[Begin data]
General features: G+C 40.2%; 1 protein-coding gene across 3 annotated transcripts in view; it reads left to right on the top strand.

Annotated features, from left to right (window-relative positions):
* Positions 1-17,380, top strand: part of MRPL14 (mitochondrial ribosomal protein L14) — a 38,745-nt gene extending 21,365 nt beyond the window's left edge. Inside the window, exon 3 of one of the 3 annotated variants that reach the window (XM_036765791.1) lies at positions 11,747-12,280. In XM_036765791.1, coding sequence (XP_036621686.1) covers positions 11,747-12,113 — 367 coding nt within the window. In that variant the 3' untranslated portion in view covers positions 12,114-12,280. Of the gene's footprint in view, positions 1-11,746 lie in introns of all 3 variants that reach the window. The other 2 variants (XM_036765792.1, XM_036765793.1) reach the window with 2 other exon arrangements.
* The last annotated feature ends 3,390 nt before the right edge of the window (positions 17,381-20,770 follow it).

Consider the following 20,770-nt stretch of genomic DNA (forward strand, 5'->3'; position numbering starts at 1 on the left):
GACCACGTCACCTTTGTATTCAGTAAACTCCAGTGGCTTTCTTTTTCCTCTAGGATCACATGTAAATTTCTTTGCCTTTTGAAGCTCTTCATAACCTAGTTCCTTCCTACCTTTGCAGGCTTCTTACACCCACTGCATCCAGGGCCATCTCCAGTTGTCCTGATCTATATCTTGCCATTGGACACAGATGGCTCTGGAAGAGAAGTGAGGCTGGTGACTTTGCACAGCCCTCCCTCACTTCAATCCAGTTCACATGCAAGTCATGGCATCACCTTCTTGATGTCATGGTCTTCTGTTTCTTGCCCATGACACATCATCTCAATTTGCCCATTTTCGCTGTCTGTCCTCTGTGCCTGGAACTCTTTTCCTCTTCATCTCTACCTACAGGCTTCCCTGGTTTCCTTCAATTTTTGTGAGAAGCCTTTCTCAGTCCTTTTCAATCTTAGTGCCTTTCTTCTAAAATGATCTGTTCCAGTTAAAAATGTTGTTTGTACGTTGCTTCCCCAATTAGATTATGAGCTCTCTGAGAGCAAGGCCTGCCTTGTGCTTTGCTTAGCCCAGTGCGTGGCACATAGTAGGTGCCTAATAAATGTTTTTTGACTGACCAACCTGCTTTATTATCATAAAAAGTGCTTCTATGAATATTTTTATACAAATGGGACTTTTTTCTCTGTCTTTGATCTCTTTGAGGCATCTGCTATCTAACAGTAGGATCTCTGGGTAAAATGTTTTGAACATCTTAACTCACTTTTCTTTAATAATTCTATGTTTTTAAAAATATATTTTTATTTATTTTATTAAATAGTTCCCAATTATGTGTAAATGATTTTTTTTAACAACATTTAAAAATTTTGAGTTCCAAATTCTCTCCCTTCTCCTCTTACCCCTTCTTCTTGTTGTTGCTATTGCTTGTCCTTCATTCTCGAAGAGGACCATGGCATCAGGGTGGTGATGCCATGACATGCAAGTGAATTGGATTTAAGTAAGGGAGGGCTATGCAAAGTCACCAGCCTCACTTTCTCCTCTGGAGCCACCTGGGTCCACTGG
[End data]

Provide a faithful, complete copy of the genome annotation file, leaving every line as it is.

General features: G+C 40.2%; 1 protein-coding gene across 3 annotated transcripts in view; it reads left to right on the top strand.

Annotated features, from left to right (window-relative positions):
* Positions 1-17,380, top strand: part of MRPL14 (mitochondrial ribosomal protein L14) — a 38,745-nt gene extending 21,365 nt beyond the window's left edge. Inside the window, exon 3 of one of the 3 annotated variants that reach the window (XM_036765791.1) lies at positions 11,747-12,280. In XM_036765791.1, coding sequence (XP_036621686.1) covers positions 11,747-12,113 — 367 coding nt within the window. In that variant the 3' untranslated portion in view covers positions 12,114-12,280. Of the gene's footprint in view, positions 1-11,746 lie in introns of all 3 variants that reach the window. The other 2 variants (XM_036765792.1, XM_036765793.1) reach the window with 2 other exon arrangements.
* The last annotated feature ends 3,390 nt before the right edge of the window (positions 17,381-20,770 follow it).

Consider the following 20,770-nt stretch of genomic DNA (forward strand, 5'->3'; position numbering starts at 1 on the left):
GACCACGTCACCTTTGTATTCAGTAAACTCCAGTGGCTTTCTTTTTCCTCTAGGATCACATGTAAATTTCTTTGCCTTTTGAAGCTCTTCATAACCTAGTTCCTTCCTACCTTTGCAGGCTTCTTACACCCACTGCATCCAGGGCCATCTCCAGTTGTCCTGATCTATATCTTGCCATTGGACACAGATGGCTCTGGAAGAGAAGTGAGGCTGGTGACTTTGCACAGCCCTCCCTCACTTCAATCCAGTTCACATGCAAGTCATGGCATCACCTTCTTGATGTCATGGTCTTCTGTTTCTTGCCCATGACACATCATCTCAATTTGCCCATTTTCGCTGTCTGTCCTCTGTGCCTGGAACTCTTTTCCTCTTCATCTCTACCTACAGGCTTCCCTGGTTTCCTTCAATTTTTGTGAGAAGCCTTTCTCAGTCCTTTTCAATCTTAGTGCCTTTCTTCTAAAATGATCTGTTCCAGTTAAAAATGTTGTTTGTACGTTGCTTCCCCAATTAGATTATGAGCTCTCTGAGAGCAAGGCCTGCCTTGTGCTTTGCTTAGCCCAGTGCGTGGCACATAGTAGGTGCCTAATAAATGTTTTTTGACTGACCAACCTGCTTTATTATCATAAAAAGTGCTTCTATGAATATTTTTATACAAATGGGACTTTTTTCTCTGTCTTTGATCTCTTTGAGGCATCTGCTATCTAACAGTAGGATCTCTGGGTAAAATGTTTTGAACATCTTAACTCACTTTTCTTTAATAATTCTATGTTTTTAAAAATATATTTTTATTTATTTTATTAAATAGTTCCCAATTATGTGTAAATGATTTTTTTTAACAACATTTAAAAATTTTGAGTTCCAAATTCTCTCCCTTCTCCTCTTACCCCTTCTTCTTGTTGTTGCTATTGCTTGTCCTTCATTCTCGAAGAGGACCATGGCATCAGGGTGGTGATGCCATGACATGCAAGTGAATTGGATTTAAGTAAGGGAGGGCTATGCAAAGTCACCAGCCTCACTTTCTCCTCTGGAGCCACCTGGGTCCACTGG